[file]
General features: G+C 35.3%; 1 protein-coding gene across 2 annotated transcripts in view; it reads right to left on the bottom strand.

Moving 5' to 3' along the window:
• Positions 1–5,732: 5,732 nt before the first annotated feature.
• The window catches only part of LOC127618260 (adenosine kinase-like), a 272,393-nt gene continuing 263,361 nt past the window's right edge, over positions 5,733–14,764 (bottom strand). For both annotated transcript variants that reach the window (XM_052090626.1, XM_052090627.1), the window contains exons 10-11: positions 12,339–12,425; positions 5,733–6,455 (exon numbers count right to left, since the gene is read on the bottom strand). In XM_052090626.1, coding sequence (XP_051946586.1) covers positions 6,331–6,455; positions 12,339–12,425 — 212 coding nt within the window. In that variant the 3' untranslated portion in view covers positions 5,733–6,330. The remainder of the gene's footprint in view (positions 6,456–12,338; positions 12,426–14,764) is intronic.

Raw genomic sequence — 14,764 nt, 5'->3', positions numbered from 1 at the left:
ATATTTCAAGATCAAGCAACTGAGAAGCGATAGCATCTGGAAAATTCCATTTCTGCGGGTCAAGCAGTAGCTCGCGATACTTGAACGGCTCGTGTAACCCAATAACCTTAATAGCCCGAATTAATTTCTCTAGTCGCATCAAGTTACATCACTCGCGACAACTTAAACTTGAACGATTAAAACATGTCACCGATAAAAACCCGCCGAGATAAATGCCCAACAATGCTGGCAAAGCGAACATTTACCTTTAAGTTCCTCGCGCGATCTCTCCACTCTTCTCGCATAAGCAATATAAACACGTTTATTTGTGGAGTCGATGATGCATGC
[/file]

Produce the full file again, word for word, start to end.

General features: G+C 35.3%; 1 protein-coding gene across 2 annotated transcripts in view; it reads right to left on the bottom strand.

Moving 5' to 3' along the window:
• Positions 1–5,732: 5,732 nt before the first annotated feature.
• The window catches only part of LOC127618260 (adenosine kinase-like), a 272,393-nt gene continuing 263,361 nt past the window's right edge, over positions 5,733–14,764 (bottom strand). For both annotated transcript variants that reach the window (XM_052090626.1, XM_052090627.1), the window contains exons 10-11: positions 12,339–12,425; positions 5,733–6,455 (exon numbers count right to left, since the gene is read on the bottom strand). In XM_052090626.1, coding sequence (XP_051946586.1) covers positions 6,331–6,455; positions 12,339–12,425 — 212 coding nt within the window. In that variant the 3' untranslated portion in view covers positions 5,733–6,330. The remainder of the gene's footprint in view (positions 6,456–12,338; positions 12,426–14,764) is intronic.

Raw genomic sequence — 14,764 nt, 5'->3', positions numbered from 1 at the left:
ATATTTCAAGATCAAGCAACTGAGAAGCGATAGCATCTGGAAAATTCCATTTCTGCGGGTCAAGCAGTAGCTCGCGATACTTGAACGGCTCGTGTAACCCAATAACCTTAATAGCCCGAATTAATTTCTCTAGTCGCATCAAGTTACATCACTCGCGACAACTTAAACTTGAACGATTAAAACATGTCACCGATAAAAACCCGCCGAGATAAATGCCCAACAATGCTGGCAAAGCGAACATTTACCTTTAAGTTCCTCGCGCGATCTCTCCACTCTTCTCGCATAAGCAATATAAACACGTTTATTTGTGGAGTCGATGATGCATGC